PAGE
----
@51, the asteroid is not in orbit, but it is in freefall (there are no non-gravitational forces acting on it). Other than tidal differences, the forces on the asteroid and the observer would be identical. So no forces from the earth would be felt.

    If gravity were a tractor beam affecting the asteroid and not the observer, then there would be forces between the two that could be measured/felt

  56. mike burkhart

    So there is nothing to worry about? Good I think we sould have a color coded system for Asteroids that cross the earths orbit. This sould be the system: Green Alert: Asteroid has no effect on Earth or the Moon Blue Alert:Asteroid will collide with the Moon. Yellow Alert: Asteroid will fragment some fragments will colllide with Earth Red Alert: Asteroid will collide with the Earth. These are the main dangers I see maybe some of you can think of others and expand the warning system.

  57. Gary Ansorge

    10 meteres? That’s about the right size for a H.O.M.E.(high orbital mini earth). I could retire there,,,

    Now, if I just had access,,,

    Gary 7

  58. Sparky

    Does anyone know when the pretty radar images will be released?

  59. Wallace Neslund

    If the closing speed of the asteroid is only about a kilometer/sec, that’s about 3600kl/hr, or about 2232/mph. Since the closest approach is 7430 miles from Earth, why doesn’t it go into orbit around Earth or just get sucked into Earth’s atmosphere? The orbital velocity of the Space Shuttle and the ISS is about 17,500/mph at about 150 miles above Earth. Even the geostationary satellites at 22,236 miles up have an orbital velocity of 6878/mph. Since the asteroid will be both closer and slower than a geostationary satallite, it should be either pulled into orbit around Earth or down into a collision with Earth’s atmosphere. The only possible reason why it wouldn’t be is if the “speed up” at close approach is so great that it exceeds the orbital velocity at the distance it passes by the Earth. Exactly how much is this speed up that it can go from 2232/mph to well over 6878/mph?

  60. Pete Jackson

    @71Wallace: You are confusing closing velocity and total velocity. At closest approach, the closing velocity is zero, but the total velocity relative to the earth will still be somewhat greater than needed for escape from the Earth’s gravity and return to interplanetary space.

  61. I SAW IT! It was blue/white/orange bright light. It felt like it was going down here :O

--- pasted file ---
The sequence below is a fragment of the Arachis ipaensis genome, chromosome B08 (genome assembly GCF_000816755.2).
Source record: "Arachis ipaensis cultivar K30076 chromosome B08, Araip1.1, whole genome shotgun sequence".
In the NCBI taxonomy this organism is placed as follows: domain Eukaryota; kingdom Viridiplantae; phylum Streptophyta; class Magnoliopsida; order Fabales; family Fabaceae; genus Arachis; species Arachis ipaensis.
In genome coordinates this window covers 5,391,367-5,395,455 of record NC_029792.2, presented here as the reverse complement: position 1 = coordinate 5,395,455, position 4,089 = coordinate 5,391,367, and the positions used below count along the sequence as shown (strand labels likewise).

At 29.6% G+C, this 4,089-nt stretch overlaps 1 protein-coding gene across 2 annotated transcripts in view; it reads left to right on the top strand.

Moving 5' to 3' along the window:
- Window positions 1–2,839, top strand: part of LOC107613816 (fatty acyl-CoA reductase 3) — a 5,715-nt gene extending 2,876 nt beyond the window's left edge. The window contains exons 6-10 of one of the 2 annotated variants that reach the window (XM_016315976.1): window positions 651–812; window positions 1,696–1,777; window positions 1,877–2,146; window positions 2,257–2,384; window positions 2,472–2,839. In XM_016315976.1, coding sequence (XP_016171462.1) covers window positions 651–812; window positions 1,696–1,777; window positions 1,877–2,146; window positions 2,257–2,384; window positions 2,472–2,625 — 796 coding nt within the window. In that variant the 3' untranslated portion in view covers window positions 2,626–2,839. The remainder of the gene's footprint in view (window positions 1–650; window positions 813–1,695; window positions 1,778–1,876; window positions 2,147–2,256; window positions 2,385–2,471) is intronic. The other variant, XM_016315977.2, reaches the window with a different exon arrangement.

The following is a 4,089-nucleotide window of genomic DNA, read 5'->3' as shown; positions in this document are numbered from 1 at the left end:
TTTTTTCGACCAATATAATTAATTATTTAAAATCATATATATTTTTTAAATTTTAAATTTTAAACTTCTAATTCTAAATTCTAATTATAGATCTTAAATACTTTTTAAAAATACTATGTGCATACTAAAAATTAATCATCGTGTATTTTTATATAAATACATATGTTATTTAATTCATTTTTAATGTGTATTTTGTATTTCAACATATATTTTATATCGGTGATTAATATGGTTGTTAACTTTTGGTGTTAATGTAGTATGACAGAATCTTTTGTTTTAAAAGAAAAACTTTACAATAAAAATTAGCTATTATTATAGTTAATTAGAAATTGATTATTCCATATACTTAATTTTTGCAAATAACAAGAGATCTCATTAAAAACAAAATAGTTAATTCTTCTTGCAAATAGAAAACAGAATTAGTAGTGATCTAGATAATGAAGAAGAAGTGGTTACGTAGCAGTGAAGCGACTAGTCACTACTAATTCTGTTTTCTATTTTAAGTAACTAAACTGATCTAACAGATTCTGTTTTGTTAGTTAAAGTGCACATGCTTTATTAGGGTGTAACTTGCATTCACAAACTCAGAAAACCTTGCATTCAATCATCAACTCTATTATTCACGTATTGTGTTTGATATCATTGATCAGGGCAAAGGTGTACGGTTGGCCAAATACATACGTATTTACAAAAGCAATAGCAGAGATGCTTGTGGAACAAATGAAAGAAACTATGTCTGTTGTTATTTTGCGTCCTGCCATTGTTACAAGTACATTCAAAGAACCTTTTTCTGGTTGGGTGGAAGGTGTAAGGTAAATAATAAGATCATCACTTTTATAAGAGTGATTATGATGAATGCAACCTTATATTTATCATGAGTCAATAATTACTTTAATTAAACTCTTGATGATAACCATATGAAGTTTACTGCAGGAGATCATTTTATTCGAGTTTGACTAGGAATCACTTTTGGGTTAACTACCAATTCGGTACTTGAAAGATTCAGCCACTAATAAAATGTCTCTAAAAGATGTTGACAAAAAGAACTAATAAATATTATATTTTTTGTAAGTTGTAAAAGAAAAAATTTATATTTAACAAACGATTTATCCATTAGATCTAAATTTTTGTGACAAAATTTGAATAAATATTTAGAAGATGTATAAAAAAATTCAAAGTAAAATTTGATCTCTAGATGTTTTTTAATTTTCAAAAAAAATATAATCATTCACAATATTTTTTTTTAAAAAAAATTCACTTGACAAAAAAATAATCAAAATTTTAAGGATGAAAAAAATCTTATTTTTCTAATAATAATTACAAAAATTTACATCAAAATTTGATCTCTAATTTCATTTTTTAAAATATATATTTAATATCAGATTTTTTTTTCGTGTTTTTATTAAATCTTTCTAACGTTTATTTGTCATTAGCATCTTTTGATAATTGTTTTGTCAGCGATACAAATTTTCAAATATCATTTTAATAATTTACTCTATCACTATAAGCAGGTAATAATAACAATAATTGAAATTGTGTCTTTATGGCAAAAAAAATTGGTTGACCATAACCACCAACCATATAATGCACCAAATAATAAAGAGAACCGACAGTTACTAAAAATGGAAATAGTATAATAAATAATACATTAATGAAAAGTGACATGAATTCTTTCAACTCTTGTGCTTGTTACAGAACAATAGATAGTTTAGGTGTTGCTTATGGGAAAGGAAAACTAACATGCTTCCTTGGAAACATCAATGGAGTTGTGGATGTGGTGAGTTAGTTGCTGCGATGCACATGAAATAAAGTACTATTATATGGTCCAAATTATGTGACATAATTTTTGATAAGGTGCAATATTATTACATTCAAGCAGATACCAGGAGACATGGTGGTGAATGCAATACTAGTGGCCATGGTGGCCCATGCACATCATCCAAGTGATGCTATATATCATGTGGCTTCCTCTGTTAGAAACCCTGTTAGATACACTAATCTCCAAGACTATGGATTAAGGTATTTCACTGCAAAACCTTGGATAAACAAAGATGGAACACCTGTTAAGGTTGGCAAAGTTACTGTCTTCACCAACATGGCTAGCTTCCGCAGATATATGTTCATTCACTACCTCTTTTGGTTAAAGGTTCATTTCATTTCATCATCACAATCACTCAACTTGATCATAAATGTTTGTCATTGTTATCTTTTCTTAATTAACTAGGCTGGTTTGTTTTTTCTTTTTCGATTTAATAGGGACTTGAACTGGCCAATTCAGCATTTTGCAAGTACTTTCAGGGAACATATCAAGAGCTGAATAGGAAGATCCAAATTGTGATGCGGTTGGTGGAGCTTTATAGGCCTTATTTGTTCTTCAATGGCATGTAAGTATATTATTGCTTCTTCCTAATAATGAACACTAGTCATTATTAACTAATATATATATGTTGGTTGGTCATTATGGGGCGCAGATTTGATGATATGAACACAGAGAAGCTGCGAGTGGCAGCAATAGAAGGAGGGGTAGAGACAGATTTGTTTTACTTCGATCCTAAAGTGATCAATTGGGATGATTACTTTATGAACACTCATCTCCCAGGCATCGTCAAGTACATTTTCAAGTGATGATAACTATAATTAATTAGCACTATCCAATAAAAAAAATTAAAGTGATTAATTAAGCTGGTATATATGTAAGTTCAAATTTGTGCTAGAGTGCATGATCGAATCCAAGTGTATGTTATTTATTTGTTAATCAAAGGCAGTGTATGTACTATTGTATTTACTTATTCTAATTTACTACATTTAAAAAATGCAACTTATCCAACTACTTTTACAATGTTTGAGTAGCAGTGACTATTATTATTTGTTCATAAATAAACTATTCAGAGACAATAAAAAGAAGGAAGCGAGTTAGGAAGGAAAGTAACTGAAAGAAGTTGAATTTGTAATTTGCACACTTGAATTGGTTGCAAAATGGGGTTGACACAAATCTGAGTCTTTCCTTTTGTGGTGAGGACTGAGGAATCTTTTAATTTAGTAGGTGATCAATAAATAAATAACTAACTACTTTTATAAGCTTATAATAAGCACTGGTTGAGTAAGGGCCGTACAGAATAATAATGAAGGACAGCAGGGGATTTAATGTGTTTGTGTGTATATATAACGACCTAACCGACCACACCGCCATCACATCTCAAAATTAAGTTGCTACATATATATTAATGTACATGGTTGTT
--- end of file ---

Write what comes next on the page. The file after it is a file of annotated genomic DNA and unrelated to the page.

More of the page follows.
62. Wallace Neslund

    @ Pete Jackson: No I’m not confusing closing velocity and total velocity. Do you even know what “closing velocity” even is? Closing velocity is the velocity of the asteroid as it approches the Earth. It increases as it get closer to the Earth until it reaches the closest approach, then it switches to receding velocity, which is decreasing as it moves away from the Earth against Earth’s gravitational pull. Obviously at closest approach there is no approaching or receding velocity since for that single instant, the asteroid is neither approaching or receding from the Earth, but that has absolutely nothing to do with what I said. I have no idea why you even mentioned that.

    As I clearly said, the relative velocity of the asteroid compared to Earth as stated by the article would only be 2232/mph at a distance of 7430 miles. That is well under the orbital velocity of an object at that distance. It may be true that both Earth and the asteroid are going 30 kl/sec, but that has nothing to do with the Earth and asteroid gravitational interaction. For that two body system, the only pertinent values are the relative motion of the asteroid compared to the Earth. As I also stated, an object in geostationary orbit at 22,236 miles from Earth has an orbital velocity of 6878/mph, that is exactly fast enough to keep it in orbit. The asteroid is much closer and going, relatively, much slower, so at that speed and distance the asteroid would be drawn in by Earth’s gravity and crash into Earth. The only way that wouldn’t happen is if the “speed up” by Earth’s gravity increased the asteroids velocity to greater than orbital speed at that distance. Since we know orbital velocity at 22,236 miles is 6878/mph, then the asteroid must speed up to far greater than 6878/mph since it is far closer to Earth than the geostationary satallites.